With the intent of saving money and increasing profits, many process facilities have begun the practice of operating assets beyond original designated design limits and lifespans. Rather than investing in advanced integrity and reliability programs to mitigate risk and optimize asset functionality and availability, facilities continue operating with degraded equipment. For example, the U.S. Environmental Protection Agency (EPA) reports that water process facilities will need to invest $334.8 billion over the next 20 years to address deteriorating infrastructures. To get a better idea of the problems of the oil and gas industries, consider this report from the EPA.
Although facilities aim to save money, these operating practices are not cost-effective over the long-term. Instead, facilities should implement programs that will optimize costs and ensure safety in the long-term through proper planning and risk mitigation. The decision to implement asset integrity management, risk based inspection, and RCM designs are critical to people’s lives, to the environment, and to the reputation, legality, and success of your business. Read on to examine the three cornerstones one should incorporate into any asset integrity review:
Effectiveness of the System
There are many relevant factors that go into running a business, site, or plant, and it is critical that all of these parts are highly integrated. This integration is different for every company, and takes into account things like the health, safety, and environmental impact of losses, plant upgrade plans, and production consequences. Creating a system in which all parts work efficiently to create a product, responsibly and profitably, is the key to a strong operation.
Quality of Operational Procedures and Policies
Most importantly, the quality of processual safety policy, covering everything from the identification of major hazards to the measures in place to eliminate, reduce, and mitigate them. Safe operating limits for equipment, identification of residual risks, and maintenance policies also must be outlined.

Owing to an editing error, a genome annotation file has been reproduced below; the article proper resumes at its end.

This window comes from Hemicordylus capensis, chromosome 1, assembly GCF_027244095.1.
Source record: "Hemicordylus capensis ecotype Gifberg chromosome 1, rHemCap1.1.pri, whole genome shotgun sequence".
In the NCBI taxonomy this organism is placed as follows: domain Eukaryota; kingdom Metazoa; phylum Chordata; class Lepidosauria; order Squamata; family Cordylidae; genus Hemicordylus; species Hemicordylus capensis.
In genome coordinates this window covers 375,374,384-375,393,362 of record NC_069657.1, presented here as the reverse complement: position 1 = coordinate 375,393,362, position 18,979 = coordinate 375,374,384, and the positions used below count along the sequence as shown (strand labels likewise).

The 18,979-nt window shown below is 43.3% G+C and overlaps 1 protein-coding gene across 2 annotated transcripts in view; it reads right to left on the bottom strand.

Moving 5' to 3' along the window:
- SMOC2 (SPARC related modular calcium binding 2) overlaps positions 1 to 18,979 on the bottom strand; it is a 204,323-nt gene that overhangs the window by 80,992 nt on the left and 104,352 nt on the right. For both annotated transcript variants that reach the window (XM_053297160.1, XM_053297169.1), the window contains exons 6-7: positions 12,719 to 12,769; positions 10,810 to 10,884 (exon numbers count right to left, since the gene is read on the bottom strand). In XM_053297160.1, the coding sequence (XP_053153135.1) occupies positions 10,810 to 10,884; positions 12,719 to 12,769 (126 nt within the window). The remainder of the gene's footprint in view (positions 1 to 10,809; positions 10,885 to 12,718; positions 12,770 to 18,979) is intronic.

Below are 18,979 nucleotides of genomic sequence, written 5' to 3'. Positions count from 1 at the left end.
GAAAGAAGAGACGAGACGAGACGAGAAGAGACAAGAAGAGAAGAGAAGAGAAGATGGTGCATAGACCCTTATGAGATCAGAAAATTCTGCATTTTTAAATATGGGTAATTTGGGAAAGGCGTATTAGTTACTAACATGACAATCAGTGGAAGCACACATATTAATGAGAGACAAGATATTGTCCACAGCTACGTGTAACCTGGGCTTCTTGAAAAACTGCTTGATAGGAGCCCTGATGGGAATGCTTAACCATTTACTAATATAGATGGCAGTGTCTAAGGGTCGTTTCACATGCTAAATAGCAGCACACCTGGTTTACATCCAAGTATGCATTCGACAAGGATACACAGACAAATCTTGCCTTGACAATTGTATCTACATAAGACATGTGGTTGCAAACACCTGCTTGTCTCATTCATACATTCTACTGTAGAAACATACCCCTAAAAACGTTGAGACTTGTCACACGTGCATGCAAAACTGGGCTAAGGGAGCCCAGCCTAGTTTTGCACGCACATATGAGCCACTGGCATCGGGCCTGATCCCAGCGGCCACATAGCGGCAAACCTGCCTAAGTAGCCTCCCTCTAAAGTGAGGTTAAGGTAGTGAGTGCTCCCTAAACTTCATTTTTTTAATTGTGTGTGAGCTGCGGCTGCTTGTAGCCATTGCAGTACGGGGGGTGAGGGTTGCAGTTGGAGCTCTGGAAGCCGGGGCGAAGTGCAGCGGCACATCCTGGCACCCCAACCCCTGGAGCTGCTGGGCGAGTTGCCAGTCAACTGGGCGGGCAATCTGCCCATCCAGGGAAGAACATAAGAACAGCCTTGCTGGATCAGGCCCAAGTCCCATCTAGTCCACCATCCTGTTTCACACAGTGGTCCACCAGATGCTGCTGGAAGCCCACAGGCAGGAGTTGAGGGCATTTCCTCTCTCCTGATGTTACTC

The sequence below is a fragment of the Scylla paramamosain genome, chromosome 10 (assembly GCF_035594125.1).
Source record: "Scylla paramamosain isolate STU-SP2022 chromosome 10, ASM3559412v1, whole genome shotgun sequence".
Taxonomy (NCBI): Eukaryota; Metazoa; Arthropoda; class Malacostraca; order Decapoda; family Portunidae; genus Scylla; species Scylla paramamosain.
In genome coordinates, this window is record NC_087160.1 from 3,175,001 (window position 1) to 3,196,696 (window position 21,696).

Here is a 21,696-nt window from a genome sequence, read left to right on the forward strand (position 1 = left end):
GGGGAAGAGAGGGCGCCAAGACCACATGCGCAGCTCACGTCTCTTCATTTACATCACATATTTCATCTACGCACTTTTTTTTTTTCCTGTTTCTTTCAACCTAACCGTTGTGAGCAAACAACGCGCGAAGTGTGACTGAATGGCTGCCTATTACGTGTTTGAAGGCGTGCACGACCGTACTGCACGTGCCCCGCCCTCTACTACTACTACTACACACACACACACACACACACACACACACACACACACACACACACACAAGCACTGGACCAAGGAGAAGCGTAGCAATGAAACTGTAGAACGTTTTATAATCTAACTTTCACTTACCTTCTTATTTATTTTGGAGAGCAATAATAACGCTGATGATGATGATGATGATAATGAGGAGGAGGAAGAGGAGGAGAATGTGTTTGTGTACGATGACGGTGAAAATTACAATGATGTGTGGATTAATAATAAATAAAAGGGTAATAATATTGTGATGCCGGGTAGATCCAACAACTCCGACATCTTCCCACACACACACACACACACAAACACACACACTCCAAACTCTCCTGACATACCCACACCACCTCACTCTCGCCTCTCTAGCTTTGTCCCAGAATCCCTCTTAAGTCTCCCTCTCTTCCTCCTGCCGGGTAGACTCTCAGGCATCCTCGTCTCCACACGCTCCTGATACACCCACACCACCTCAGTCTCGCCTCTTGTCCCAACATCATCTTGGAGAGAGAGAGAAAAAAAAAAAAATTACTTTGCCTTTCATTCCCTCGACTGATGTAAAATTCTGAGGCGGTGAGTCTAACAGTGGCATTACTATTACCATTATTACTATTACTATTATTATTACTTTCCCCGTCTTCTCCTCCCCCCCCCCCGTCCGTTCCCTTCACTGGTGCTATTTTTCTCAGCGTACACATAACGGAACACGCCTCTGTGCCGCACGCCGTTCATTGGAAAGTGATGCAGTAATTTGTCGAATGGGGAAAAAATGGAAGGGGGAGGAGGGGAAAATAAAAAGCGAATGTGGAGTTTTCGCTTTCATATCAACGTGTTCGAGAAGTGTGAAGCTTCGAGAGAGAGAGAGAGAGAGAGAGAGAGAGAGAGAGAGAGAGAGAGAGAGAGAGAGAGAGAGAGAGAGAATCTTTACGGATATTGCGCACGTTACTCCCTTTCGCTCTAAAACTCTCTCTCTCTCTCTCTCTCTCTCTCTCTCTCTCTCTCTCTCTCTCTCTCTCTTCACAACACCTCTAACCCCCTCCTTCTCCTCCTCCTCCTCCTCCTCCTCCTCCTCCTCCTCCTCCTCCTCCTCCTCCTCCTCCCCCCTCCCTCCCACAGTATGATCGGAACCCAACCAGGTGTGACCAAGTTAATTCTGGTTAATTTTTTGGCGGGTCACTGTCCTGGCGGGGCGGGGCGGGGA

Competence on the Part of the Workforce
A competence policy is essential for all the parts of an RCM process to work. The policy will determine what the knowledge, skills and experiences are required for the key personnel at the plant or factory, and how that is to be developed in order to ensure efficient and effective organizational competence. This policy should be informed by feedback from incidents and audits. All mistakes should be used to strengthen the integrity management process.
In an IDC Energy Insights’ security survey, it was found that only around half of oil and gas companies have documented and approved information security strategies in place. Data also shows that by 2020, more than half of the assets in wastewater facilities may be past the midpoint of their useful lives, according to the EPA. In other words, many facilities are not only underprepared for contingencies, but that the facilities are fast approaching obsoletion.
The demand and necessity for RCM practices are about to skyrocket. Make sure that your company is safe, up-to-date, and properly applying risk management and asset reliability strategies.